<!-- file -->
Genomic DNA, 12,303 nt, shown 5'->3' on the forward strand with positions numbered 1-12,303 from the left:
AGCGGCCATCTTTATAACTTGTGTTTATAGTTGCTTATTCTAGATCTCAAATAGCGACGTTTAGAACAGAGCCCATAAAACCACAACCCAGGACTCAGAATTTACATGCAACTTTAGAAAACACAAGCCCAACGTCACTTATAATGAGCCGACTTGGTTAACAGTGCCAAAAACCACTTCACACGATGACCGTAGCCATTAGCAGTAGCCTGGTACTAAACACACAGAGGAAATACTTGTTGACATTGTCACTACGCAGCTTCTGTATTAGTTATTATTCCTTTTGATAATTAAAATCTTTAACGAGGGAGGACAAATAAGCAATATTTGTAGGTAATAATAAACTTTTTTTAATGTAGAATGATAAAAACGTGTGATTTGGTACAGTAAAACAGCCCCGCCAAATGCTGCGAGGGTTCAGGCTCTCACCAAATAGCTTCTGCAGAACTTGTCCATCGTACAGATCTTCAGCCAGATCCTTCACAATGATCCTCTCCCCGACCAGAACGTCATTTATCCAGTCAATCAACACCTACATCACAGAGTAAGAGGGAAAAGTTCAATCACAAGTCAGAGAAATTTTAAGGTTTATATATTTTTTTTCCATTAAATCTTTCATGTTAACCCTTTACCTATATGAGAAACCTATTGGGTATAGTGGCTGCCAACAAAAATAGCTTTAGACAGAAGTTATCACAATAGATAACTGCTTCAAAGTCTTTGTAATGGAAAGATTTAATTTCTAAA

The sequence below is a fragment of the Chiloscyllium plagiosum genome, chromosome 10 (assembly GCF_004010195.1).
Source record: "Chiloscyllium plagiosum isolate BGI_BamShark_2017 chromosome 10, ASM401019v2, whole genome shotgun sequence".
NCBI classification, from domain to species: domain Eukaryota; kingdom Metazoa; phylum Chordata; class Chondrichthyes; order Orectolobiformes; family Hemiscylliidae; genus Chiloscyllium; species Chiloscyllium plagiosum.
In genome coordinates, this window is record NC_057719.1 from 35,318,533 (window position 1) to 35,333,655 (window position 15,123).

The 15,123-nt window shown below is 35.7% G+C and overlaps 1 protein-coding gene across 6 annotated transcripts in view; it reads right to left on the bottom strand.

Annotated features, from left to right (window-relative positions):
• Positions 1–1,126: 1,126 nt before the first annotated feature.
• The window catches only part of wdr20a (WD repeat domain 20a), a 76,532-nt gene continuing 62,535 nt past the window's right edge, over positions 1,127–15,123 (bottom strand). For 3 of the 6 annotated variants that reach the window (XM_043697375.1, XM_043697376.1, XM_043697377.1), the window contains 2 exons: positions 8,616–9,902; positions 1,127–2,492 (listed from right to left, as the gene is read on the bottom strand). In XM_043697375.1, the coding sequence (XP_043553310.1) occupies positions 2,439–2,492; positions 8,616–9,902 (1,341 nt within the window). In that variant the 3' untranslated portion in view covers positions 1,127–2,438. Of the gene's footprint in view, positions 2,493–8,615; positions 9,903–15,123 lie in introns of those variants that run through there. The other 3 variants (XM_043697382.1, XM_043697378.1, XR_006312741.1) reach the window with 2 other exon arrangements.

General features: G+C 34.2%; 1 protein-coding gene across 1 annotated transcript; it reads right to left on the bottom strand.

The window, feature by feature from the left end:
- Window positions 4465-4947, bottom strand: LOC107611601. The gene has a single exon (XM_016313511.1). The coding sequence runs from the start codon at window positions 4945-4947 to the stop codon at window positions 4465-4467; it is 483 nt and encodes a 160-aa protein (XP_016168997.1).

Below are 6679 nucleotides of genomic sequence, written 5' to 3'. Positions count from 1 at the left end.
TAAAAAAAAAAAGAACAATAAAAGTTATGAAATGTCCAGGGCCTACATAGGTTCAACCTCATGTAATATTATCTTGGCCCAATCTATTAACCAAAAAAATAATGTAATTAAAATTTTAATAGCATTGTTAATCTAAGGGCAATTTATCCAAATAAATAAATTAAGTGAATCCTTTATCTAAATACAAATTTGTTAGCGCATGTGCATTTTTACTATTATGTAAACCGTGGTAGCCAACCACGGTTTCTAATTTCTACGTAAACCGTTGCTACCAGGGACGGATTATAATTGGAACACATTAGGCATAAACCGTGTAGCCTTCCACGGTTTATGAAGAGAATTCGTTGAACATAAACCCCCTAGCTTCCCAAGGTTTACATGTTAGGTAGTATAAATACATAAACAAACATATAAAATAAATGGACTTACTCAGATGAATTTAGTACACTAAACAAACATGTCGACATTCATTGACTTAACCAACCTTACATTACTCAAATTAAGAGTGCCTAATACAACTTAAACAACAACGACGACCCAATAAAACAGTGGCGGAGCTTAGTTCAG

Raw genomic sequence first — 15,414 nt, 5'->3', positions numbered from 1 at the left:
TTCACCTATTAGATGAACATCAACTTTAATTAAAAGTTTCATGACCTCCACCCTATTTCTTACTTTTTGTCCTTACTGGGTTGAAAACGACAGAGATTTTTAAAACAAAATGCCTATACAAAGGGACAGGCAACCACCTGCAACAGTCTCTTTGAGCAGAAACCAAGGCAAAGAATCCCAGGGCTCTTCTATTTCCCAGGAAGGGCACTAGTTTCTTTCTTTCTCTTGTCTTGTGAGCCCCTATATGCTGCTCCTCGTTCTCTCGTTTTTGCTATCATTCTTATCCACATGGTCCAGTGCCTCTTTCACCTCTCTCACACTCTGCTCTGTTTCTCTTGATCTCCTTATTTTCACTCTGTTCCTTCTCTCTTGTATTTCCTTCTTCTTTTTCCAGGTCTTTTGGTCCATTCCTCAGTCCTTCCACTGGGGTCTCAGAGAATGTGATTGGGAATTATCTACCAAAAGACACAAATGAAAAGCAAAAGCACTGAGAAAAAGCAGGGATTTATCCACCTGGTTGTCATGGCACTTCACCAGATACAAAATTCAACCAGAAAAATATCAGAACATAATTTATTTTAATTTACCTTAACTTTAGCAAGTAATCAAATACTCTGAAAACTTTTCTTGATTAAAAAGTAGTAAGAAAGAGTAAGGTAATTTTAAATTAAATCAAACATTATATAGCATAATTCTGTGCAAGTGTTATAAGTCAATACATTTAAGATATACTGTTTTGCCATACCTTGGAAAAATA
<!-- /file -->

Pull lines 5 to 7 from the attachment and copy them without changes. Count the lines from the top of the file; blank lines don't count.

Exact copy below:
NCBI classification, from domain to species: domain Eukaryota; kingdom Metazoa; phylum Chordata; class Chondrichthyes; order Orectolobiformes; family Hemiscylliidae; genus Chiloscyllium; species Chiloscyllium plagiosum.
In genome coordinates, this window is record NC_057719.1 from 35,318,533 (window position 1) to 35,333,655 (window position 15,123).

The 15,123-nt window shown below is 35.7% G+C and overlaps 1 protein-coding gene across 6 annotated transcripts in view; it reads right to left on the bottom strand.